Student is only partially analyzes constructs of interest, identify, design and execute theoretically meaningful and methodological robust research.

 

Student is only moderately successful in contributing to the distribution of knowledge through distribution of high-quality research through published works and presentations and through excellence in teaching.

 

1

Does not meet

expectations

Student does not successfully evaluate relevant literature, articulate and contrast theoretical approaches to better understand the factors that affect the behavior of individuals, small groups, teams and organizational structures.

Student does not successfully analyze constructs of interest, identify, design and execute theoretically meaningful and methodological robust research.

Student is not at all successful in contributing to the distribution of  knowledge through distribution of high-quality research through published works and presentations and through excellence in teaching.

 

Indirect Measures of Learning Outcomes
Doctoral Students: Self-Assessment Survey

To further assess these learning outcomes, doctoral students were  asked to describe the extent to which they feel prepared to complete the tasks described in the six learning outcomes. The six items read as follows:

Strongly Agree --- Agree --- Neither Agree nor Disagree --- Disagree --- Strongly Disagree

1.  I feel that I will be able to evaluate relevant literature, articulate and contrast theoretical approaches to better understand the factors that affect the behavior of individuals, small groups, teams and organizational structures.

2.  I feel that I will be able to carefully analyze constructs of interest, identify, design and execute theoretically meaningful and methodological robust research.

3.  I feel that I will be able to contribute to the world’s knowledge through distribution of high-quality research through published works and presentations and through excellence in teaching.

 

Assessment Findings: 

Doctoral Students: Assessment of Learning OutcomesAssessment Findings: Use of graphs is recommended when reporting data. They allow quick overviews while enabling the drilling down to more specific points when appropriate. Keep in mind that tying the findings to the outcomes is important.

Figure 1 shows the results of the annual spring-semester assessment of each of the doctoral students relative to the three learning outcomes of interest and portrays the percentage of students who exceeded expectationsmet expectations or did not meet expectations. During the 2014-2015 academic year there were nine doctoral students associated with the department and all were evaluated.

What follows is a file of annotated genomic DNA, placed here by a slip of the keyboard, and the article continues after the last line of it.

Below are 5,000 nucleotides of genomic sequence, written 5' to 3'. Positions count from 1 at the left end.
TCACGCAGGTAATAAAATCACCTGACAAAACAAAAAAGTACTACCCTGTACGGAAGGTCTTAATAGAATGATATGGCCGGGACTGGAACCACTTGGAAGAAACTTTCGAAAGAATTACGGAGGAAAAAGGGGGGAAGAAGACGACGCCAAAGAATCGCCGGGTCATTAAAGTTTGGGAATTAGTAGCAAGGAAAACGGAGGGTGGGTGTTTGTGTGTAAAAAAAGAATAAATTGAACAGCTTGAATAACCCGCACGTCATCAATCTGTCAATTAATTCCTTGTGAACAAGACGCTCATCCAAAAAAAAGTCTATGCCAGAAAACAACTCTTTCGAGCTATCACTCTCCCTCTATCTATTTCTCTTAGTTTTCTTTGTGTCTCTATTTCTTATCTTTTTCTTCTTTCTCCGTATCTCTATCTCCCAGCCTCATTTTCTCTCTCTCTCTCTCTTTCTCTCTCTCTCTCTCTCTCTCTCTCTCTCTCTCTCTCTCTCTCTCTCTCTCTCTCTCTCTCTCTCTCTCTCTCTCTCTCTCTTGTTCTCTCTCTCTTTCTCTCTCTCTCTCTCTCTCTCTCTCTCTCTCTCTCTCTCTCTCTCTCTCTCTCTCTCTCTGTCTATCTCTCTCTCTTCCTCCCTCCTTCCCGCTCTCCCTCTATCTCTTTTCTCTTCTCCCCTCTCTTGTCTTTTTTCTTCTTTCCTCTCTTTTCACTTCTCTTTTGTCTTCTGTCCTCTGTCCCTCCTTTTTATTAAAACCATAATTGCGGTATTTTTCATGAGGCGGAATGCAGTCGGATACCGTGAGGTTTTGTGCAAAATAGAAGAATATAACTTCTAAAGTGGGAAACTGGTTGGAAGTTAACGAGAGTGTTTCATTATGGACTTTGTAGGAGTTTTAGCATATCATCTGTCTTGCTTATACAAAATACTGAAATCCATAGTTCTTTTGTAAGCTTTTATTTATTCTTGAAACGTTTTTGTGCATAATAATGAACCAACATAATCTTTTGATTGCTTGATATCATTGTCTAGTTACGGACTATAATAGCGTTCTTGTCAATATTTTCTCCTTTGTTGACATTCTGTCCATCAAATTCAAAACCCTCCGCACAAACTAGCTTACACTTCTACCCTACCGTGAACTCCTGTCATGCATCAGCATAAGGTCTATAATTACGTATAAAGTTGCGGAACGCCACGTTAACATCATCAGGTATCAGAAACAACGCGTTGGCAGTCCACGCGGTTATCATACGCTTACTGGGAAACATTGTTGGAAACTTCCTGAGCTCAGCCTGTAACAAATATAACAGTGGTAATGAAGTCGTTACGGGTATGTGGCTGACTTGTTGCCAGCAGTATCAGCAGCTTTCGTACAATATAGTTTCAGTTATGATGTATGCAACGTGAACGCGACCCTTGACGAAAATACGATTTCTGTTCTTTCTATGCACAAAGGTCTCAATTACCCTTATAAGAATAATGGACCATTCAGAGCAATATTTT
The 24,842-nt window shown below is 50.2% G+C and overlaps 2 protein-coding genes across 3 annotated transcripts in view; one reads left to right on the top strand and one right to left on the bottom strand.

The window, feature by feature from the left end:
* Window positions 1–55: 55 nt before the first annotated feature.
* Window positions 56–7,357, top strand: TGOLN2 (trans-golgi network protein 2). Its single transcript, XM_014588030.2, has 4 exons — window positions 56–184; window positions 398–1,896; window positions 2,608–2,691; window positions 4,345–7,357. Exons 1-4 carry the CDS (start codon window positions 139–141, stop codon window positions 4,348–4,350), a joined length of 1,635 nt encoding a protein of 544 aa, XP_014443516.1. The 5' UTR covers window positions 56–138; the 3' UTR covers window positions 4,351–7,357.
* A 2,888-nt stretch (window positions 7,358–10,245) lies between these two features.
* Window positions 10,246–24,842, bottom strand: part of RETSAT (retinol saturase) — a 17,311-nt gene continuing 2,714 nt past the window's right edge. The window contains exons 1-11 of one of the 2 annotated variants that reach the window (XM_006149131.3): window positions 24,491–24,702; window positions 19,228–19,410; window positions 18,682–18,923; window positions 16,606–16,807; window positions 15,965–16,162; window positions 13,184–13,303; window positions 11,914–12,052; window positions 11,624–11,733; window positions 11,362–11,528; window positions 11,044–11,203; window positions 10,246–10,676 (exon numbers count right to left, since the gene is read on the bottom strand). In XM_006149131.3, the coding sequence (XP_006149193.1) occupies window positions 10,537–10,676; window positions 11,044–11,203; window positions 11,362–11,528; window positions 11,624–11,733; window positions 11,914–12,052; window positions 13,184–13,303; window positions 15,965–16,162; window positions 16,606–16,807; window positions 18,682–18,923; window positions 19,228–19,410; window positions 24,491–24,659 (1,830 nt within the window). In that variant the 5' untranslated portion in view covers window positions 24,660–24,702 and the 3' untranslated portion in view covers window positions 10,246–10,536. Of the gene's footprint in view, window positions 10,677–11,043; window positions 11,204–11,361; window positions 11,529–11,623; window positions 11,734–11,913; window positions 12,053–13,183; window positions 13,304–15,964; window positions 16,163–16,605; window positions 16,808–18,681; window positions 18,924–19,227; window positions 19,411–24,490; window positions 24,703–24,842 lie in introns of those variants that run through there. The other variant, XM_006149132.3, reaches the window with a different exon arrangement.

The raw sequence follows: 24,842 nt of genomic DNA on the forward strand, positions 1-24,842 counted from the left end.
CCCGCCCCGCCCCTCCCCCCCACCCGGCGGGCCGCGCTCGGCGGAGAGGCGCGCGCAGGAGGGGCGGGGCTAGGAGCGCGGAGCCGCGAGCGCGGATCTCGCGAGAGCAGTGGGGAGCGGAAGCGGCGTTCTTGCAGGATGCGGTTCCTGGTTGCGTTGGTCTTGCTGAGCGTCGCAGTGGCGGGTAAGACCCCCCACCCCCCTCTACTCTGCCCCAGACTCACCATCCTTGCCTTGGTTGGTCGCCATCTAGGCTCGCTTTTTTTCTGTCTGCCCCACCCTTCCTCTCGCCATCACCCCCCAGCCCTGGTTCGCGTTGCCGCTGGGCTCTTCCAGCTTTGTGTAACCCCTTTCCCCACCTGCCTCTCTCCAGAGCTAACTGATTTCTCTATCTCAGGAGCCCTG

Figure 2 shows a strong positive relationship between time spent in the program and overall summated scores for the three learning outcome measures for the doctoral students. Rubric scores were combined for all three learning outcome measures to create one overall summated score for each of the doctoral students. This suggests that doctoral students demonstrated higher levels of competencies with each additional year in the program.

 

Indirect Measures of Learning Outcomes
Doctoral Students: Self-Assessment of Learning Outcomes

Figure 3 shows the results of the survey which asked all nine doctoral students to assess their own mastery of the three learning outcome measures of interest and portrays the percentage of students for each level of agreement for each statement. 

 

Change in Response to Findings: 

Assessment Results are presented periodically at the Management and Organizations faculty meetings.  Discussions surrounding the results focus on how to best improve our curriculum as well as the assessment procedures themselves. The results inform our course and curriculum design, student advising activities, and resource allocation.Change in Response to Findings: Acknowledging what is going well is just as important as what is not. Faculty discussions of findings is key when deciding what, if any, changes are necessary. If you include the entire faculty, then they will take ownership in making changes in their areas if required

Generally, the results suggest high levels of mastery of the three learning outcomes as measured by both the student performance measures as well as the student self-report data and that students perform better on all of the learning outcomes with each additional year of training in the program.

While we find these results encouraging, we also find opportunities for improvement.  Comparisons of the relative performance across learning outcomes suggest that learning outcome number 3 which emphasized the importance of being able to contribute to the world’s knowledge through the distribution of high-quality research through published works, presentations and teaching scored the lowest of the three leaning outcome assessments.  Discussions are underway to explore ways in which we can improve students’ experience and provide additional opportunities throughout our curriculum. Additionally, it may be useful in future assessments to split the third learning outcome into two separate learning outcomes, one that is focused exclusively on distribution of original findings and the second focused on distribution of other knowledge through teaching.